Source: (Twentieth Century History of Mercer County, 1909, pages 362-363.)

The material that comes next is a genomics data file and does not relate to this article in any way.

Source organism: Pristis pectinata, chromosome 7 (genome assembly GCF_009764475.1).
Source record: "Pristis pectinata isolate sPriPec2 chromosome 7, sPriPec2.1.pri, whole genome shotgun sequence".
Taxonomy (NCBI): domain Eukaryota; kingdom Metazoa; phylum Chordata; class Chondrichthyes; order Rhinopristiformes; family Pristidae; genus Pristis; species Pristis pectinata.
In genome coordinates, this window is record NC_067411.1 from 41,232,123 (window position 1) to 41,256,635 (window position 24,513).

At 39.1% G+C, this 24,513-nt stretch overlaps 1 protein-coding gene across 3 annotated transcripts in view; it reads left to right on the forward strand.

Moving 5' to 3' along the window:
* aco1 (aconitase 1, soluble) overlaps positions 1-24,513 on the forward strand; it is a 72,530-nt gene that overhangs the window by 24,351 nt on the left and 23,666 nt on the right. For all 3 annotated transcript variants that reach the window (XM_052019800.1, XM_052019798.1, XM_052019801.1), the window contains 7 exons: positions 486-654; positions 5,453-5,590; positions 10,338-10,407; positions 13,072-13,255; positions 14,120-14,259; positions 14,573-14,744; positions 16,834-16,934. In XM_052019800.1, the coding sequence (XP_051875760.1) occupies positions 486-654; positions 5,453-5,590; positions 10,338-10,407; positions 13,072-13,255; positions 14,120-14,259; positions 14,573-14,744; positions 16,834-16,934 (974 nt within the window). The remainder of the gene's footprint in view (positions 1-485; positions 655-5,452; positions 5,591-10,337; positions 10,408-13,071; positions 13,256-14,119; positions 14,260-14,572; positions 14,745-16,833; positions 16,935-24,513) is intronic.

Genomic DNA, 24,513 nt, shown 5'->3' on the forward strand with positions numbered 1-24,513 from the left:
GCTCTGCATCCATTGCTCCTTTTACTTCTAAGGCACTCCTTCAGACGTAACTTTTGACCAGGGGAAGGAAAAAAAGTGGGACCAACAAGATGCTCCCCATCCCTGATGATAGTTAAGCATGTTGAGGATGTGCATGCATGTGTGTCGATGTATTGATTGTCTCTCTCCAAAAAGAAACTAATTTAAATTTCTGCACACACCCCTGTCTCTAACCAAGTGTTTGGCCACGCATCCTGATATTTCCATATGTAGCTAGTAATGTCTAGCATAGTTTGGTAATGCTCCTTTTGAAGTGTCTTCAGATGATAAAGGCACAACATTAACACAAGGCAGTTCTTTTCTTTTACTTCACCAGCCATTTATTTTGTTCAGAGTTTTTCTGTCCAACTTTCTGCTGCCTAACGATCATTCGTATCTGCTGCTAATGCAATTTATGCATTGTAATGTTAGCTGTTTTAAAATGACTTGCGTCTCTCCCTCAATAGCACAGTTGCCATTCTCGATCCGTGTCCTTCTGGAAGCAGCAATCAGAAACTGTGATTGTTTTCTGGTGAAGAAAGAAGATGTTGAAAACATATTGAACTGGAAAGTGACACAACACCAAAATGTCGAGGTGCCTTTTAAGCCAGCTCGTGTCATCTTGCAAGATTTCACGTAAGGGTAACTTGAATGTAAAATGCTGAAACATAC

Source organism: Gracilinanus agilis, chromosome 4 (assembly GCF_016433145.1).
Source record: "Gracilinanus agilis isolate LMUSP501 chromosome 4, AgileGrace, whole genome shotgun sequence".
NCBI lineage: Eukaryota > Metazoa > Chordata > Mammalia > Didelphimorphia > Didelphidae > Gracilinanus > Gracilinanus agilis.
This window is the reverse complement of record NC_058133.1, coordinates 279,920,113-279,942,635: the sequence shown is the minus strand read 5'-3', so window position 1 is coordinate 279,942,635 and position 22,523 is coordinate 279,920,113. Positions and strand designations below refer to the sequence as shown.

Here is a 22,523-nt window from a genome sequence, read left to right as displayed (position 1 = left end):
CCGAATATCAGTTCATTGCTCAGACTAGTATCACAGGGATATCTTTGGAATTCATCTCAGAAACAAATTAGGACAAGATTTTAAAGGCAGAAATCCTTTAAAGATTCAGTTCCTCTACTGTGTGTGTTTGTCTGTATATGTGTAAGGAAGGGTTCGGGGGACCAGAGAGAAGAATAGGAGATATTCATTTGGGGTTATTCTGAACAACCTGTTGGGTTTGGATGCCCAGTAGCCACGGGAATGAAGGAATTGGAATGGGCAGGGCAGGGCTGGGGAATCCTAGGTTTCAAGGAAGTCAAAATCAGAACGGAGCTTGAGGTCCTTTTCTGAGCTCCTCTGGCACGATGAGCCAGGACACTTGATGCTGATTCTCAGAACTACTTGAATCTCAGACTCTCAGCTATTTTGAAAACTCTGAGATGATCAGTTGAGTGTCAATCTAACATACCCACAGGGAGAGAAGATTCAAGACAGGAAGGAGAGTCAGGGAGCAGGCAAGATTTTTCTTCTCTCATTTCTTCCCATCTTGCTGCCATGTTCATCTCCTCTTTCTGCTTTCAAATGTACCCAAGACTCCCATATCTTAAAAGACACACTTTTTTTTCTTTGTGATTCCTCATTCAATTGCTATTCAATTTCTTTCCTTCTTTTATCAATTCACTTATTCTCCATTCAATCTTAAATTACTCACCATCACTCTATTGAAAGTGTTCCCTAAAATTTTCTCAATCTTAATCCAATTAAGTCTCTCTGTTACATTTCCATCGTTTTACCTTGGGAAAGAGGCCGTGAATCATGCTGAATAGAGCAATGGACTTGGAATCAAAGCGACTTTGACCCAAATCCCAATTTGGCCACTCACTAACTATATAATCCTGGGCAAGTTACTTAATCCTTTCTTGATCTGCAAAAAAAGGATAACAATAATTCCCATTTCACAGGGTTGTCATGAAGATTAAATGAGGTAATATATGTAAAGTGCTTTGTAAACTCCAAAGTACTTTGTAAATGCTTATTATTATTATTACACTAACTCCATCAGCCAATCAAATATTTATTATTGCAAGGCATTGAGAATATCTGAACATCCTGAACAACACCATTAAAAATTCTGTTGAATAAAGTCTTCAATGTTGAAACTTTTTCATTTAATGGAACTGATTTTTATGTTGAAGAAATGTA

DAVID AGNEW, deceased, was born at Frankstown, Huntingdon Co., Penn., September 25, 1805, and died at Sharpsville, Penn., August 24, 1882. Ere reaching manhood he obtained a clerkship with Dr. P. Shoenberger, at Maria Forges, in Bedford County. About the year 1823 he removed to the Doctor’s iron works, at Pittsburgh, where he remained until the spring of 1832, when he removed to Wheeling, Va., having entered into partnership with Dr. Shoenberger for the erection of a rolling mill at that place, the first in that city, and believed to be the first of the kind erected in that State. He was about the same time connected with a forge and furnace at Hanging Rock, Ohio. While a resident of Wheeling he was appointed by the governor a member of the “County Court;” was instrumental with others in establishing the Merchants’ & Mechanics’ Bank, of Wheeling; was a director, and for a time acted as president of that institution, and subsequently was appointed by President Tyler postmaster, which office he held for more than four years. During his term of postmaster Polk was elected President, and when the new administration came into power an attempt was made by the politicians to have Mr. Agnew removed; but the Postmaster-General, having examined into the affairs of the office, and finding that they were conducted in such an able and business-like manner, protested so strongly against any change being made that Mr. Agnew, though of different political faith, was permitted to retain the office. Wheeling, at that time, was one of the most important points along the line of the National Road, being a distributing office. Mr. Agnew resigned about a year later. In the year 1846 he removed to Sharon, this county, and, in connection with Dr. Shoenberger and others, built the Sharon Furnace. Afterward, together with Gen. Curtis, Mr. Boyce and other citizens of Sharon, the Sharon Iron Company was formed, and the rolling mill at Sharon, known as the Sharon Iron Works, was erected, of which Mr. Agnew was a director and manager. About the year 1846 there was considerable excitement in Mercer County in regard to the coal and iron business, which led to the erection of quite a number of blast furnaces along the Shenango Valley, but the expectations of these pioneers in the iron business of this county were destined to disappointment. The Lake Superior ores had not been obtained, and confined, as they were, to the native ores, and the use of mineral coal, with a general want of knowledge and experience in the working of these materials, it is not surprising that the business proved unprofitable, and was generally abandoned, so that very few of these old furnaces remain, having, since the introduction of Lake Superior ores, been superseded by larger and more perfect establishments. The connection of the iron ore of Lake Superior with the coal of Mercer County has produced an entire revolution in the manufacture of iron in Mercer County, and throughout Western Pennsylvania gener­ally. Mr. Agnew and his brother, John P. Agnew, were the first to use Lake Superior ore in a blast furnace. While running the old Sharpsville Furnace they procured at great expense, a few tons of ore for that purpose, which, it is believed, was the first time it had ever been so used. In 1856 Mr. Agnew removed to Erie where he remained two years, looking after the business affairs of the Sharon Iron Company, at the end of which time he severed his connection with the firm, and went to Parkersburg, W. Va., and engaged in mercantile pursuits. In 1862 he went to Mount Savage, Md., and took charge of the rolling mills and furnaces in that place, and returned to Parkersburg about the close of the war, and stayed until the spring of 1809, when he came to Sharpsville.